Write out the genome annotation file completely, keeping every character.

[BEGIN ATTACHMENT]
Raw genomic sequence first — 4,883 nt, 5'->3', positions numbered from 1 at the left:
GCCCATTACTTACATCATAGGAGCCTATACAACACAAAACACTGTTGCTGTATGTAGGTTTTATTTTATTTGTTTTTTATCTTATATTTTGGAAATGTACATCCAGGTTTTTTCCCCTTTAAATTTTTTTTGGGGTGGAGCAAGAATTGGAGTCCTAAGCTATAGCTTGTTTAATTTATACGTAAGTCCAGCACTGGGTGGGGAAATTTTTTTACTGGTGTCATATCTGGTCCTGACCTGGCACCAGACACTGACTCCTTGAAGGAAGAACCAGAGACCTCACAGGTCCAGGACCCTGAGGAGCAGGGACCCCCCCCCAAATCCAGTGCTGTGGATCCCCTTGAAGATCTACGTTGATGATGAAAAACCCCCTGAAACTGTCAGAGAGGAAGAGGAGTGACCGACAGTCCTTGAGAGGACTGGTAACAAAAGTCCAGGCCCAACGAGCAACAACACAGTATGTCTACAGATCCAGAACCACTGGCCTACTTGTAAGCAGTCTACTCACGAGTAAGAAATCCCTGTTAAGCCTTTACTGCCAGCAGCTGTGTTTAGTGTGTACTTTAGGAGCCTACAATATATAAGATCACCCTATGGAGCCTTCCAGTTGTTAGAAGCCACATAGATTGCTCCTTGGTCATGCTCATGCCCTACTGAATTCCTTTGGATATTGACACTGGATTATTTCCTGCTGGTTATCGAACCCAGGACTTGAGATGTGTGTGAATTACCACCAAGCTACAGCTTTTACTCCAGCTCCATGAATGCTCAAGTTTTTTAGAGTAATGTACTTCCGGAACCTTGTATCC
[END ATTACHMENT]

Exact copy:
Raw genomic sequence first — 4,883 nt, 5'->3', positions numbered from 1 at the left:
GCCCATTACTTACATCATAGGAGCCTATACAACACAAAACACTGTTGCTGTATGTAGGTTTTATTTTATTTGTTTTTTATCTTATATTTTGGAAATGTACATCCAGGTTTTTTCCCCTTTAAATTTTTTTTGGGGTGGAGCAAGAATTGGAGTCCTAAGCTATAGCTTGTTTAATTTATACGTAAGTCCAGCACTGGGTGGGGAAATTTTTTTACTGGTGTCATATCTGGTCCTGACCTGGCACCAGACACTGACTCCTTGAAGGAAGAACCAGAGACCTCACAGGTCCAGGACCCTGAGGAGCAGGGACCCCCCCCCAAATCCAGTGCTGTGGATCCCCTTGAAGATCTACGTTGATGATGAAAAACCCCCTGAAACTGTCAGAGAGGAAGAGGAGTGACCGACAGTCCTTGAGAGGACTGGTAACAAAAGTCCAGGCCCAACGAGCAACAACACAGTATGTCTACAGATCCAGAACCACTGGCCTACTTGTAAGCAGTCTACTCACGAGTAAGAAATCCCTGTTAAGCCTTTACTGCCAGCAGCTGTGTTTAGTGTGTACTTTAGGAGCCTACAATATATAAGATCACCCTATGGAGCCTTCCAGTTGTTAGAAGCCACATAGATTGCTCCTTGGTCATGCTCATGCCCTACTGAATTCCTTTGGATATTGACACTGGATTATTTCCTGCTGGTTATCGAACCCAGGACTTGAGATGTGTGTGAATTACCACCAAGCTACAGCTTTTACTCCAGCTCCATGAATGCTCAAGTTTTTTAGAGTAATGTACTTCCGGAACCTTGTATCC